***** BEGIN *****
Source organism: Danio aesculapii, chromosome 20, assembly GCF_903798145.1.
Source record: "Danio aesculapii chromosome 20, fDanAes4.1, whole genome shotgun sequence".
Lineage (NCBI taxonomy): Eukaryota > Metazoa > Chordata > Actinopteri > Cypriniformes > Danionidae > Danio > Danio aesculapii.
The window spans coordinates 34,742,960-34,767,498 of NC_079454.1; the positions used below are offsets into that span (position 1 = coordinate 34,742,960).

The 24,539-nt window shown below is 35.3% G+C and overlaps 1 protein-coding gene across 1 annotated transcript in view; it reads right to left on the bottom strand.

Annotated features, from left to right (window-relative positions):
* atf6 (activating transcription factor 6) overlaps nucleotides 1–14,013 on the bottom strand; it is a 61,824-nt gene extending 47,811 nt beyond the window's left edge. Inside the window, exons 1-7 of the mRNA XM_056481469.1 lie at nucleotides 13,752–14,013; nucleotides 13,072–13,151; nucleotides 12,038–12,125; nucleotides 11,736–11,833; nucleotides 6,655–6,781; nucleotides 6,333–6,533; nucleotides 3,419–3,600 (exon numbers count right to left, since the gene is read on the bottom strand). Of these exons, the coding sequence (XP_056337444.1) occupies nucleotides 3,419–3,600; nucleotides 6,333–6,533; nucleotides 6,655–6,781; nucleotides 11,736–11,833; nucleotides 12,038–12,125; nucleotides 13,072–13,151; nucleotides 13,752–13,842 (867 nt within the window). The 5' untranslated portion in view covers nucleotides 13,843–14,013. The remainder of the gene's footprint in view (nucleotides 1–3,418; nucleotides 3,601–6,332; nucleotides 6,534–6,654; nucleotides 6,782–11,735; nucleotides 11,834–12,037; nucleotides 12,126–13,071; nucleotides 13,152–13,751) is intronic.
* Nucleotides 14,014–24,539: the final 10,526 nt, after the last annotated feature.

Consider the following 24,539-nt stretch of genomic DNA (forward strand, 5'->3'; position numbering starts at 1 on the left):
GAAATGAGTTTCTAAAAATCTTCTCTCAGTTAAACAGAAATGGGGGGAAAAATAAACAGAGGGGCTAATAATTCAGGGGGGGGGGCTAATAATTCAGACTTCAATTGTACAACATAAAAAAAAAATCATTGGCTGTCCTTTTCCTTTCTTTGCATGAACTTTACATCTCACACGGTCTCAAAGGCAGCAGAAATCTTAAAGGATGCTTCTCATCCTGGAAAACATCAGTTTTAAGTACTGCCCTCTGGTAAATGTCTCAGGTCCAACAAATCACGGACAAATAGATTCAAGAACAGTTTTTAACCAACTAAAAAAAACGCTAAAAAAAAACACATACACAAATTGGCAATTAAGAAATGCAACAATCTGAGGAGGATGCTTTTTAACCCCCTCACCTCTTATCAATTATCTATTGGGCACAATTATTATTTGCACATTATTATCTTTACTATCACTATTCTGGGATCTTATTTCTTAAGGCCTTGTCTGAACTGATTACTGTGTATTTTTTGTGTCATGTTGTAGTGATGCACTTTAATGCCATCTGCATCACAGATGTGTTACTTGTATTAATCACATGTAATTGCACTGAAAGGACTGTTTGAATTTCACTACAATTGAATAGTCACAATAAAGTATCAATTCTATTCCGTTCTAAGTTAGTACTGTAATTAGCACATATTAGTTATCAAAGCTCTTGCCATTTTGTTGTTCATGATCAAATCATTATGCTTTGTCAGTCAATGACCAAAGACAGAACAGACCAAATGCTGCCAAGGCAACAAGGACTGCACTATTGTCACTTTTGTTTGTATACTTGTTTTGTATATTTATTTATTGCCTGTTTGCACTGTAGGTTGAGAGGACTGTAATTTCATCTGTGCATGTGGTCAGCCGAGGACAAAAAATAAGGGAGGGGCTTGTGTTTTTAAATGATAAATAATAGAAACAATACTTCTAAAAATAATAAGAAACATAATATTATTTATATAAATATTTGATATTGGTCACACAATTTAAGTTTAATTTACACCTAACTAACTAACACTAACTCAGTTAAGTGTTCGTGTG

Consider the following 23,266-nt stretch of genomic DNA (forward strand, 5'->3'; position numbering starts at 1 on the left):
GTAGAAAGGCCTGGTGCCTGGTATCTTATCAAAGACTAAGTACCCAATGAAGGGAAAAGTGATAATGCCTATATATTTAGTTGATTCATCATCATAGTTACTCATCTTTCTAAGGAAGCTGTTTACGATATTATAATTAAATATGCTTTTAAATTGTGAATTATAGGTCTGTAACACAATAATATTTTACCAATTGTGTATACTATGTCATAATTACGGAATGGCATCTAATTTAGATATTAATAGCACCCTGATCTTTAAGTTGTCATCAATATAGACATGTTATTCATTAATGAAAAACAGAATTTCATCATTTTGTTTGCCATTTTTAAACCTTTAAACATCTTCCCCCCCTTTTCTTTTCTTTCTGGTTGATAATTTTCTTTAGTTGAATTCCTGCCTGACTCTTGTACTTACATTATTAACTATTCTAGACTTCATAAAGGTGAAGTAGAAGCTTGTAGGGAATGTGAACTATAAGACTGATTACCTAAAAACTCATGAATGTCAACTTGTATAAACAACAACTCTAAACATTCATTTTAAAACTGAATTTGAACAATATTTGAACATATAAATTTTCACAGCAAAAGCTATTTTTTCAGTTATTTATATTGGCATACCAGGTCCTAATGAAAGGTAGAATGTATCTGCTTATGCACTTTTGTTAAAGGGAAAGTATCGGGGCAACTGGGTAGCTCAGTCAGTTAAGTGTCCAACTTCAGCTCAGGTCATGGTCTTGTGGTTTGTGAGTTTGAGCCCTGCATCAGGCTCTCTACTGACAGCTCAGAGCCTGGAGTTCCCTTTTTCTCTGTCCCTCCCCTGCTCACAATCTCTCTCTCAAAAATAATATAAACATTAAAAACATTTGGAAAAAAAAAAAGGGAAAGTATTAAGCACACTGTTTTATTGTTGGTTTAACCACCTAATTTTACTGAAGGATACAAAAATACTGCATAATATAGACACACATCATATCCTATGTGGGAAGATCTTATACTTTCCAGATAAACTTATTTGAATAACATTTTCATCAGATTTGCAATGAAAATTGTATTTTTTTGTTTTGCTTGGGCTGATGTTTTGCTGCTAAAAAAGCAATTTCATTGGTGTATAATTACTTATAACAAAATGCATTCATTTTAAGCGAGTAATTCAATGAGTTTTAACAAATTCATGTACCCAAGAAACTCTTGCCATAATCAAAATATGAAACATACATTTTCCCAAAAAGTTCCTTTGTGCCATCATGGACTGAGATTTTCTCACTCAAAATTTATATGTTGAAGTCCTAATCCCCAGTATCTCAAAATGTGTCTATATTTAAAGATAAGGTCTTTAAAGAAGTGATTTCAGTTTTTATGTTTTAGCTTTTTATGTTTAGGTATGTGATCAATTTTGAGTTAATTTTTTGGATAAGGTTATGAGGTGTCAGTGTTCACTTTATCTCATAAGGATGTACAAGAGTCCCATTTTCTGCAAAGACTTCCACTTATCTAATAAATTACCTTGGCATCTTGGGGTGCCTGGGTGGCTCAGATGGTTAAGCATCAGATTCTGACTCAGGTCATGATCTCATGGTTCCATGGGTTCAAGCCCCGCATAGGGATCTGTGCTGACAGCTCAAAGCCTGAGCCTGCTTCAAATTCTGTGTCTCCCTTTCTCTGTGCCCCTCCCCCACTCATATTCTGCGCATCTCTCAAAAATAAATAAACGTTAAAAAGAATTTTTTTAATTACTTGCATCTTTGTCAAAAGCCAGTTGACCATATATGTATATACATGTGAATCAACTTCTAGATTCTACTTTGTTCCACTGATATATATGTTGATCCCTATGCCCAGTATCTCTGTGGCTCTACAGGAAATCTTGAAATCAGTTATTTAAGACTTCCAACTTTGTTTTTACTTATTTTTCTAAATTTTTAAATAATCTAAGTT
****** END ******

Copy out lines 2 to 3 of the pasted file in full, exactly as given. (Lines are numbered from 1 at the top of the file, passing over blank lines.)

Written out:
Source record: "Danio aesculapii chromosome 20, fDanAes4.1, whole genome shotgun sequence".
Lineage (NCBI taxonomy): Eukaryota > Metazoa > Chordata > Actinopteri > Cypriniformes > Danionidae > Danio > Danio aesculapii.